Kent and I went to a New Year’s Eve party in San Francisco. We’ve been to the house of these friends many times and I’ve looked at a set of drawings (prints?) on the wall and I’ve found their simple iconic quality appealing. The art was done by the sister of the host. Inspired by cave paintings, he says. Doesn’t know from where. Lascaux? Seems he remembers his sister saying the drawings were based on the famous prehistoric cave paintings of Lascaux in France.
So last night I was sitting and talking and sipping from a glass of champagne and I looked up at the animal shapes in the art and recognized them immediately. The drawings are details from the mural called El Raton near the town of San Ignacio in Baja California. I’ve been researching the cave paintings of Baja as part of the planning for the trip we’ll be making in the spring.
El Raton (The Rat) is apparently named after a dark figure in the mural that looks like a rat. More likely it’s a mountain lion.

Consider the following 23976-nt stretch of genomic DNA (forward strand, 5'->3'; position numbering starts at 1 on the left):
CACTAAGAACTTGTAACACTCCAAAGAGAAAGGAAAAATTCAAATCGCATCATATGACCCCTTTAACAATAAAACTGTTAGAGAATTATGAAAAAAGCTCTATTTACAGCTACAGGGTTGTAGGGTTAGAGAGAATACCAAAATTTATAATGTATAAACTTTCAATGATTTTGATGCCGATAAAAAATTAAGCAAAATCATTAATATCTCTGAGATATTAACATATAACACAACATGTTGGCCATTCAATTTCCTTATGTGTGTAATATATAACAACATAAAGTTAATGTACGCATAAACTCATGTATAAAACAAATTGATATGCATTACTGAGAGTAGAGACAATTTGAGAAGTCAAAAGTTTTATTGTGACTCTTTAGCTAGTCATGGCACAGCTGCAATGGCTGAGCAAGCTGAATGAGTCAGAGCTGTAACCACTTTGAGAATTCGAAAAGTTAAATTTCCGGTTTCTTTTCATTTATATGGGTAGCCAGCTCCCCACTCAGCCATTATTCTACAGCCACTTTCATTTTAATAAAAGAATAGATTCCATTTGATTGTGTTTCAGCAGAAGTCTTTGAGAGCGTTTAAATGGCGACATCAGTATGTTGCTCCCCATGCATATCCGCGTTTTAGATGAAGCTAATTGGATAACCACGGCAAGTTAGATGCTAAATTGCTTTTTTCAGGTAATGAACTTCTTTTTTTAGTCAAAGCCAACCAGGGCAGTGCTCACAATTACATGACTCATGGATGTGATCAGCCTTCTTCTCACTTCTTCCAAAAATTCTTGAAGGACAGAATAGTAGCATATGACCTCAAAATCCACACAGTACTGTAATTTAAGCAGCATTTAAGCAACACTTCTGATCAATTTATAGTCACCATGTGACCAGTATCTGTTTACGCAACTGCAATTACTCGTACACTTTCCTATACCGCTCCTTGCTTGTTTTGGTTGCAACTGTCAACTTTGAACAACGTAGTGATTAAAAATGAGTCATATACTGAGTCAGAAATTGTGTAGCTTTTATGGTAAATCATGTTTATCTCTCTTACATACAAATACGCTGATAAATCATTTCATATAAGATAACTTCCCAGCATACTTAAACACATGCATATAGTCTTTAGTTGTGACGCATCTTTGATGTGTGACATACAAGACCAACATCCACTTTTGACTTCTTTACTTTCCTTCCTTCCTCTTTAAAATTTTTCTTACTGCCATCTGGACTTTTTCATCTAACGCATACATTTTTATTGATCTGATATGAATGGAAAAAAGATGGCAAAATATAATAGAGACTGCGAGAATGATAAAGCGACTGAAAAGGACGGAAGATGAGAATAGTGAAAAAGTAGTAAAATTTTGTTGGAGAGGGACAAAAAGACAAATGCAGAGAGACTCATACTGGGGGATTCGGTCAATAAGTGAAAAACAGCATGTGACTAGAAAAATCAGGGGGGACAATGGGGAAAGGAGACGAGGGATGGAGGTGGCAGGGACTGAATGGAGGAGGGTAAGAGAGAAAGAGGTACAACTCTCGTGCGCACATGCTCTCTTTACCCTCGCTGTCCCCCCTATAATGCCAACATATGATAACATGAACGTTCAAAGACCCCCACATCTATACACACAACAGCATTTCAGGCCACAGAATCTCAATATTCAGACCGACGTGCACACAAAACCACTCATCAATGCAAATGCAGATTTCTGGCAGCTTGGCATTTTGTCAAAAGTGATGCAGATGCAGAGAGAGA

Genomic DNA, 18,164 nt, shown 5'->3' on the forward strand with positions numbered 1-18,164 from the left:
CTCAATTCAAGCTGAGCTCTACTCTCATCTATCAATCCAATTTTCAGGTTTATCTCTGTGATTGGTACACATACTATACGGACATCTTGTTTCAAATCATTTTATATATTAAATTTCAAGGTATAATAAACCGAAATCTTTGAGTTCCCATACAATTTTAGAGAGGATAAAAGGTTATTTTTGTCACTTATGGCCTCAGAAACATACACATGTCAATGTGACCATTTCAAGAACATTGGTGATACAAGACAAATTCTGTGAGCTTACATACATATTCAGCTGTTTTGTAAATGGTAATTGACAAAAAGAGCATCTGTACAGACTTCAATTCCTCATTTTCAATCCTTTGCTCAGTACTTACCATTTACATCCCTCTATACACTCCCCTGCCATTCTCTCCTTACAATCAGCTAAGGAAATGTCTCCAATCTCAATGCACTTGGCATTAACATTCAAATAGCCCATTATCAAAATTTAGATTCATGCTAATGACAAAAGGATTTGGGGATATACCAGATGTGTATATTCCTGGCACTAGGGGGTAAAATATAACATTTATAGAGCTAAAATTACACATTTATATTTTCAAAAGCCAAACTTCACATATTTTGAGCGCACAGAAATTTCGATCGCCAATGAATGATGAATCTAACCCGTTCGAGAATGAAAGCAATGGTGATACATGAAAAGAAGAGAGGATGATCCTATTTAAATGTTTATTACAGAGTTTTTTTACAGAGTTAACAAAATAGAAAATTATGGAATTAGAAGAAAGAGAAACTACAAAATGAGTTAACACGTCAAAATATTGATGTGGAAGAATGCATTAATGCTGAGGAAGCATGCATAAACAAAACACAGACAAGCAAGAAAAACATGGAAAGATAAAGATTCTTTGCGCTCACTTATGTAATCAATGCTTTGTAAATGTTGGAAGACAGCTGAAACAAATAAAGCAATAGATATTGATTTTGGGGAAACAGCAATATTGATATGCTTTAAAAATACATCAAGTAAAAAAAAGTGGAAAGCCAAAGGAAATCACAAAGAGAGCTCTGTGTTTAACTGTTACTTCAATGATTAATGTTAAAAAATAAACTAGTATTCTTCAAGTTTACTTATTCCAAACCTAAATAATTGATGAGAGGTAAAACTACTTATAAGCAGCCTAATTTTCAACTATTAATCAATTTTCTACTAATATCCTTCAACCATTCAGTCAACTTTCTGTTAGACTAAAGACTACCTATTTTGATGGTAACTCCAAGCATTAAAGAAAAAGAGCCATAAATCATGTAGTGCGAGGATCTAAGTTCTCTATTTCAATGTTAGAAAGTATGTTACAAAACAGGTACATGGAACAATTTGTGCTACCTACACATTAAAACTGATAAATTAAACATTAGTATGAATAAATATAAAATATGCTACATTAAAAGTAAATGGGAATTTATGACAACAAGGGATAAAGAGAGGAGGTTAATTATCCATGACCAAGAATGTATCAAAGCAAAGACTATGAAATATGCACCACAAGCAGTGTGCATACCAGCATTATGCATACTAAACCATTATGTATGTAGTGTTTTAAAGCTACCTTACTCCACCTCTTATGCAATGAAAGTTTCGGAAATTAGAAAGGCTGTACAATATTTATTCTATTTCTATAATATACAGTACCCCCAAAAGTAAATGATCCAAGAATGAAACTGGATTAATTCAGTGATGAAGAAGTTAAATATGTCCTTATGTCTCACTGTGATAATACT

Here are some excerpts from Harry Crosby’s description of the El Raton mural in his study The Cave Paintings of Baja California:
“A black mountain lion … painted representations of these animals occupy a special niche in the Painters’ repertory. For some reason … leon figures vary less than any other, animal or mono [human figure]. They all have the same long, stiff, extended tail, the short legs cocked at a similar angle. There is virtually no neck and the round, short-muzzled head is set with small round ears. Most leones are black but several red examples have turned up; the oddity is that these animals are never bicolored. They are unique in this respect.”
The image in this post comes from the bajaquest site (link); the lion is in the middle right, nose pointed up and to the right.